An Absolutely Remarkable Thing

Chapter 20


“Just because you can’t imagine something doesn’t mean you can’t do it,” he said.

“That sounds like good advice.” But still, the thought hurt my head. And I was exhausted.

“So, how many bedrooms?” Robin asked.

“Ugggh, two, I guess.” Keeping my options open. And then I pretty much immediately fell asleep.

Of course, I immediately had the Dream again. And again, I didn’t think much of it at the time.

You might think it’s weird that Andy and I hadn’t figured out the Dream yet, but it was a pretty boring dream and, in general, talking about even interesting dreams to other people is dull as hell. I try not to do it under any circumstances because of how much I hate it when other people do it to me. And besides, Andy and I probably had said a total of four words to each other that day.

I did talk a bit more with Robin, but Robin had not slept yet. And so, though he almost definitely had the Dream in his head by this point, he had no way of knowing that. He’d know soon enough, as would at least half of the people on that airplane and a number of others I interacted with at the airport.

You can go ahead and add that to my list of accomplishments:

April May, former pet detective, dairy-supply heiress, initiator of First Contact with space aliens, video blogger, and patient zero for the first and only known infectious dream. And also . . . terrible girlfriend.


By the age of twenty-three, I had already become a master of not being in relationships. Here are some tips if you too enjoy completely isolating yourself from the love of other humans because of deep, subconscious fears that you are unable to recognize even exist.

           If someone you regularly hook up with serves up an overly familiar pet name, double down on your return. Example:

  “Could you pass me the remote, baby?”

  “Yeah, here you go . . . pookie patchoopie.”

       When conversations head in directions that might result in your relationship being defined as a “relationship,” completely disregard all societal rules of conversation. Example:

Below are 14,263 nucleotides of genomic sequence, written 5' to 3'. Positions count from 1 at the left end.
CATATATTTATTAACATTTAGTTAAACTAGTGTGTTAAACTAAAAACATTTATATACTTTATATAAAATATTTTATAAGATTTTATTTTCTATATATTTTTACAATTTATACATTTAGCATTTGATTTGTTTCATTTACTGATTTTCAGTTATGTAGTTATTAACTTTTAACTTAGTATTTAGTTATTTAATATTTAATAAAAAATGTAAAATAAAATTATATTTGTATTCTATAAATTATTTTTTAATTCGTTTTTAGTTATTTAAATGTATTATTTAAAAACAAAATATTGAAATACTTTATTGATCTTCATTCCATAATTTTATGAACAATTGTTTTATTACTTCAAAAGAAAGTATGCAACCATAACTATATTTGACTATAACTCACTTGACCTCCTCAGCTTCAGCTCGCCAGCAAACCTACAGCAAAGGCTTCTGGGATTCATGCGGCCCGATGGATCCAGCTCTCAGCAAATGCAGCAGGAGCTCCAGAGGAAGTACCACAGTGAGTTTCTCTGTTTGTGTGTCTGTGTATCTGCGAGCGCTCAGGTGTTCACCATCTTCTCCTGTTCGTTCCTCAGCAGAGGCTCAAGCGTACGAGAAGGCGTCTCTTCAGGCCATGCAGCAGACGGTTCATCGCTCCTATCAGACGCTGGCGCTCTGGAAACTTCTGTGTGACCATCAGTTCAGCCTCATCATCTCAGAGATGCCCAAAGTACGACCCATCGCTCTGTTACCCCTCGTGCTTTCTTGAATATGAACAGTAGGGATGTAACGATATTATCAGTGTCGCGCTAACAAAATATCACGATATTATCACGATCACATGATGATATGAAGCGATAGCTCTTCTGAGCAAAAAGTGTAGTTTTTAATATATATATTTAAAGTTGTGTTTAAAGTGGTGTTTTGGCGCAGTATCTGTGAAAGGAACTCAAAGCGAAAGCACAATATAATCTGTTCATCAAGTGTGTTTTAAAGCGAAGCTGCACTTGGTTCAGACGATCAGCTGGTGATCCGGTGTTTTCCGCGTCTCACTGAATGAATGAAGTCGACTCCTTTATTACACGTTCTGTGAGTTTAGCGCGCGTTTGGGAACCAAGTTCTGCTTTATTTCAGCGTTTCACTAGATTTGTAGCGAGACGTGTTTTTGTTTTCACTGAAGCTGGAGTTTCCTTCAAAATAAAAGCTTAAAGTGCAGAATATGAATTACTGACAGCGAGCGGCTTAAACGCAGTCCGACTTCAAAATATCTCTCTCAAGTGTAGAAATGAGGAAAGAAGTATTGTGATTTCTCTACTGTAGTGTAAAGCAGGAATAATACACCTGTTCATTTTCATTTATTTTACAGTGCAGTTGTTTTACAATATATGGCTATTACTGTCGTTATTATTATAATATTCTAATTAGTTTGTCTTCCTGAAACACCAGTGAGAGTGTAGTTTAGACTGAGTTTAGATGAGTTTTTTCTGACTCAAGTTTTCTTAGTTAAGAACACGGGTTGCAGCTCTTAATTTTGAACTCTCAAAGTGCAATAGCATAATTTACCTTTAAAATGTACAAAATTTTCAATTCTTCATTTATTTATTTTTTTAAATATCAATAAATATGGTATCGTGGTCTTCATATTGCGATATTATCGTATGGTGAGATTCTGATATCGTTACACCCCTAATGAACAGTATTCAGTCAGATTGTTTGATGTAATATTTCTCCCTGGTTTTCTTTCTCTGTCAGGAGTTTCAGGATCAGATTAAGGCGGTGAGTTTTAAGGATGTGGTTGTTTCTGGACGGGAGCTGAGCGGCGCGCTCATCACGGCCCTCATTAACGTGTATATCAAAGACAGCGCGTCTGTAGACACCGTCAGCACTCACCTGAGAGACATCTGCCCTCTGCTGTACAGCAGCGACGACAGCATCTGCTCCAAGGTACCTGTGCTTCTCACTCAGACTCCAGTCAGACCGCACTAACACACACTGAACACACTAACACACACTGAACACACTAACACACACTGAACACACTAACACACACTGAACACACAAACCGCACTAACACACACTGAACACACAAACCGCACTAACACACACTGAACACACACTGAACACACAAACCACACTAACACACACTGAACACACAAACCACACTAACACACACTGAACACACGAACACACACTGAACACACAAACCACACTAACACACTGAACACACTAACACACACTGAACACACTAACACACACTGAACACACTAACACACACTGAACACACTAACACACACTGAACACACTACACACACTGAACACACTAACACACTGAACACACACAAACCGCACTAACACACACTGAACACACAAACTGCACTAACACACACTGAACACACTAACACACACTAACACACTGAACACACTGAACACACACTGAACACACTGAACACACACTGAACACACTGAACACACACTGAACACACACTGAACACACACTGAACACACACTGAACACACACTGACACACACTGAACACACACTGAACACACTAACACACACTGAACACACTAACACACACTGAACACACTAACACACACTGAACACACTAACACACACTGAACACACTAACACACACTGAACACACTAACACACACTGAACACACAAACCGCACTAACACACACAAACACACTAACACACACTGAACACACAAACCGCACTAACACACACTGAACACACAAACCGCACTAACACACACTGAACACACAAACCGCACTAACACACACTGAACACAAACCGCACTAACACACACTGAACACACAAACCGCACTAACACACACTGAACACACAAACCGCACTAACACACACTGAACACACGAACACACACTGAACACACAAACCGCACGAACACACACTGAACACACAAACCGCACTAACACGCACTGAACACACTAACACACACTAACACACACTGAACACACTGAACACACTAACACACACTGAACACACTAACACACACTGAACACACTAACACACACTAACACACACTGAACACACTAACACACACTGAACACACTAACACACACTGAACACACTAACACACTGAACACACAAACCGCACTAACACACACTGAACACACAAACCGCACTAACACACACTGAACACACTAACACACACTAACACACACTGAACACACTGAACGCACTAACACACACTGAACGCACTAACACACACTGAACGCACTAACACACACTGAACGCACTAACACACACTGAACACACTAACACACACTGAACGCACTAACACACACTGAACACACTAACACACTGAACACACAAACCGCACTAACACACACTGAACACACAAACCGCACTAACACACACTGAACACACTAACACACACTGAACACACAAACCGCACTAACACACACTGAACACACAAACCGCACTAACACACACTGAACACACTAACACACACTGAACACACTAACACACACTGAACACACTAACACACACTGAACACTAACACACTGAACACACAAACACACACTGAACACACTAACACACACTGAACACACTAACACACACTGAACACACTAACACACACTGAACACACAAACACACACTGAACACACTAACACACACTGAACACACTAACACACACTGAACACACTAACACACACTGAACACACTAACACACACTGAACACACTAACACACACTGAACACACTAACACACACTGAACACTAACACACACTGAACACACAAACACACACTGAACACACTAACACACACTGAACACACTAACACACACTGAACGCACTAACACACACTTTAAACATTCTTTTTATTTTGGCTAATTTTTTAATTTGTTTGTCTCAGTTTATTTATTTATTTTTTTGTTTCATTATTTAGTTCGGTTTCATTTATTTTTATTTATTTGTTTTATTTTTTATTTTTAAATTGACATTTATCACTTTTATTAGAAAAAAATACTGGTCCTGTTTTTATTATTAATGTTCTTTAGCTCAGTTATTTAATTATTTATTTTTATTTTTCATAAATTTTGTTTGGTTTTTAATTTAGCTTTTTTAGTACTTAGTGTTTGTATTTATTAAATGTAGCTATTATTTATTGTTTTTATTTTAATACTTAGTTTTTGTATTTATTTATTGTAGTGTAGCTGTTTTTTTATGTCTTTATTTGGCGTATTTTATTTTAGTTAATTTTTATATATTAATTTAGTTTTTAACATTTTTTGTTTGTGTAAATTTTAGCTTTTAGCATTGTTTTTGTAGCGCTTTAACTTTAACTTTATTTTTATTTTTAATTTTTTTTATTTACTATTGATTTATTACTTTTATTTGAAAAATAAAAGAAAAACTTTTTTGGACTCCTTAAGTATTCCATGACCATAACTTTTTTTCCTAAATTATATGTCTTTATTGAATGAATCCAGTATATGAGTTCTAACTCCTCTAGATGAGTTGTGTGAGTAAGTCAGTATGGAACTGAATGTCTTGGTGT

“Have you ever felt like this is . . . going somewhere?”

  “I wanna be the very best like no one ever was.”

  “Are you singing the Pokémon theme song?”

       Be prepared, at a moment’s notice, to mercilessly and cruelly distance yourself from people who you care about and need more than oxygen. Example:

  “So, April, my mom is going to come visit.”


  “Do you think you should, like, meet her?”

  “I live here, don’t I?”

Basically, do your best to mock and deride their connection to and appreciation of you because, deep down, you dislike yourself enough that you cannot imagine anyone worthwhile actually wanting to be with you. I mean, if they like you, there must be something wrong with them, right?

This probably seems weird to you, as you are familiar with the April May of video and social media. Always confident, clear, and comfortable. How could that person possibly act so confident and yet be so deeply insecure? Well, if I weren’t so insecure, I would have had neither the opportunity nor the inclination to spend every day of my life getting really good at seeming confident.

My relationship with Maya was the longest romantic relationship I’d ever had. I think the fact that she was a great roommate and school partner had probably kept me from completely destroying us, which I had had the impulse to do several times already. But our relationship was mostly held together by Maya’s understanding that my ridicule of her feelings for me was a manifestation of my distaste for myself, not her.

The result of this semi-long-term relationship with a beautiful and intelligent woman was that if I even for a moment thought about my life with or without Maya, I would notice how deeply and passionately in love with her I was. The knowledge that I would have to tell Maya about what had happened, and the feelings that gave me (knowing that I’d want her to talk it out with me, being afraid that she’d be disappointed in me, caring what she thought at all, the knowledge that she really knew me), made me want to run like I was being chased by an anaconda. A seventy-foot anaconda that wanted to hug me REALLY HARD.

I’m talking about all this now like I understood it then. I did not. All I knew was that, after that first missed call, I found it more and more impossible to imagine the conversation we’d have once we finally had one. And I’m telling you this because I want you not to hate me. You’re probably going to hate me in a couple of pages, and I’m giving you a well-rounded understanding of my psychological turbulence so that you will hate me less.